The Bay Trail-T has bumped the number of cores to four, with clock rate ranging from 1.5GHz to 2.1 GHz, which means the new platform should provide nearly 60 percent of performance increase compared to the Clover Trail.
Bay Trail-T processors are fully optimized for Windows 8 notebooks, with the Intel HD 4000 integrated graphics solution, also used by the current Ivy Bridge chips. This would allow Bay Trail-T machines to have up to 2560 x 1600 pixels resolution and three-fold boost in performance
PC maker looking delivers a large number of touchscreen notebooks may suffer supply problems in 2013. Major vendors like Asus, Acer, Lenovo, HP, Sony and Dell are struggling to acquire a steady supply of touchscreen component for their notebooks. Current touch panel makers are still concentrating on huge demands in smartphones and tablet market.
Also, there is almost no indication that consumers want touch-based Windows 8 notebooks, although the new OS version is fully optimized for touch operations. Acer expects that touchscreen notebooks will account for 15 to 30 percent of its total shipment in 2013, if Windows 8 successfully reshapes the PC industry by encouraging people to use the touch-based interface more.
As touch panels makers are still fully committed to satisfy demands in mobile industry, notebook vendors will experience poor yield rates. Compal further reiterates this prediction that in 2013 the biggest hurdle for touch-based notebooks is not the lack of demand but supply.
It is an undeniable fact that Microsoft Windows is dominating the computing world with its appealing user-friendly interface and support for a wide range of devices. Although some would quickly argue that Windows OS isn’t the best in the market, Microsoft has improved significantly and Windows 7 was often praised as its best Windows version yet. Windows 8 will arrive soon and the market would be inundated with new PCs and laptops designed specifically for the new OS.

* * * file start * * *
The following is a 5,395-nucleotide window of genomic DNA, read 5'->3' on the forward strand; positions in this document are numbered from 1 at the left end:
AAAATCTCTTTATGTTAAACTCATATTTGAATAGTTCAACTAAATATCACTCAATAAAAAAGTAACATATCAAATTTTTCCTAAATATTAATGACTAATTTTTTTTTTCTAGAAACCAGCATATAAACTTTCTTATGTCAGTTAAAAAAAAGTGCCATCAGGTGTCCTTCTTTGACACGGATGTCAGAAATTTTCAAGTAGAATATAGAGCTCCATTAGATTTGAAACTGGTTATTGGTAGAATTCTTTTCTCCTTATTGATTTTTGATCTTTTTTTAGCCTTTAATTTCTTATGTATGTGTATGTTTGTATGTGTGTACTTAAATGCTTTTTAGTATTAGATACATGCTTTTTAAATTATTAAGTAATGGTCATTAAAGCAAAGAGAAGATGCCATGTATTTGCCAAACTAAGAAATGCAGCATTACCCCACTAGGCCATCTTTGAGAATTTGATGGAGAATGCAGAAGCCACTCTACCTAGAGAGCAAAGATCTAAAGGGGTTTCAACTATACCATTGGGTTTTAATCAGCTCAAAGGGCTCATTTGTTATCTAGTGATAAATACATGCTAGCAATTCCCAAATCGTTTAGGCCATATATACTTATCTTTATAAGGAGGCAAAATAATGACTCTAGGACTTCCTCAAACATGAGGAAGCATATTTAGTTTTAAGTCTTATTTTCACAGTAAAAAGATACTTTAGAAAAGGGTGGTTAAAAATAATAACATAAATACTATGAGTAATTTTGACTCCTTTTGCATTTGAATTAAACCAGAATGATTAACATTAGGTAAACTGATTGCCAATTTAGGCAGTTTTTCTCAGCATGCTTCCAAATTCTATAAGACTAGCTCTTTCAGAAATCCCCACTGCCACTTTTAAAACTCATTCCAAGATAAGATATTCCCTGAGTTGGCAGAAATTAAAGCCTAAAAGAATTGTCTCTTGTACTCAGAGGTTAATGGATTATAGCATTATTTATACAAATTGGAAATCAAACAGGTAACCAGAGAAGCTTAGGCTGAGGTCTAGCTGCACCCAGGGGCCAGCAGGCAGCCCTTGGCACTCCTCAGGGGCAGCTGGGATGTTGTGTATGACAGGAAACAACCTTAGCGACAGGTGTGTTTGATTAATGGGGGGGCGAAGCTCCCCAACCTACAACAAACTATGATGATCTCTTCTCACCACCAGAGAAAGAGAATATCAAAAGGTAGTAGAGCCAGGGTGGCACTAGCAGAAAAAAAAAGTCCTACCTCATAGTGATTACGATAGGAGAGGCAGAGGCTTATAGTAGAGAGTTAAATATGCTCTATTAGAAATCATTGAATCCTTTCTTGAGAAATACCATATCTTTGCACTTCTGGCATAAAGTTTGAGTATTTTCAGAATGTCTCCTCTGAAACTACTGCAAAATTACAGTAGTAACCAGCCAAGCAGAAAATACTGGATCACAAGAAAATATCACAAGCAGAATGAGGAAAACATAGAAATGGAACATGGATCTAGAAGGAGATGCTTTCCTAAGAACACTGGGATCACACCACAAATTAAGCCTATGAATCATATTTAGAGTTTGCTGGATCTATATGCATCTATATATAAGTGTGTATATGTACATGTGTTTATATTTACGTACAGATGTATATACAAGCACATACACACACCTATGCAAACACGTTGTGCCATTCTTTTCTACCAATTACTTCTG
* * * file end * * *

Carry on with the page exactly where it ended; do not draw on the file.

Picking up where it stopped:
If you are planning to purchase a Windows 8 laptop next year, there are a few changes to consider. Touch capability may finally arrive to laptops, as Windows 8 interface are fully optimized for both mouse/keyboard input and touch. It is also important to expect a lot of convertibles and hybrids, as Windows 8 finally allows these devices to work properly. It is also quite possible that there will be close integration between Windows Phone 8 smartphones and Windows 8 laptops.
Some new laptops released in 2013 are expected to deliver twice the performance and battery life with the new Intel “Haswell” Core processor. The new processor family will succeed Intel’s current mainstream processor family, the Ivy Bridge. Haswell will deliver twice the battery live and double the performance of Ivy Bridge. When used in Ultrabooks, this could be equal to approximately 6 to 8 hours of battery life.
The processor giant shed some light on the processor last September at the Intel Developer Forum. It claimed that the power consumption has been reduced sharply to the point where Haswell processor can run in tablets. The most power-efficient model of Ivy Bridge draws 17 Watts, while low-power versions of Haswell processors will draw 10 Watts during idle.
More powerful 15 Watts and 17 Watts models are also available for standard laptops. Haswell tablets running Windows 8 could reach performance levels never achieved before in the mobile industry. The ultrabook market has stagnated following the slumping PC industry and the Haswell processor family can create a spark that everybody needs.
Ultrabooks are known for their elegant, lightweight and slim design that delivers full-scale performance without sacrificing battery life. These devices are more portable than standard laptops and can be used anywhere. Despite its small footprint, they have all the features you need, including SSD drive and USB 3.0 ports.
Apparently, some manufacturers are noticing the eventual convergence between tablets and notebooks. Some tablets models can transform into netbooks with their docks or integrated physical keyboard, and in turn, some ultrabooks models in 2013 will have touch capability. This would significantly close the gap between two computing devices and offer consumers significantly much more options.
Future release of touch-capable ultrabooks is announced during the Annual One Summit in New Delhi, India. Intel and Microsoft are currently working to develop an exceptional touch experience in Windows 8 environment. Intel has also worked with Nuance to create an immersive voice-based capability, which allows voice commands on PC and laptops.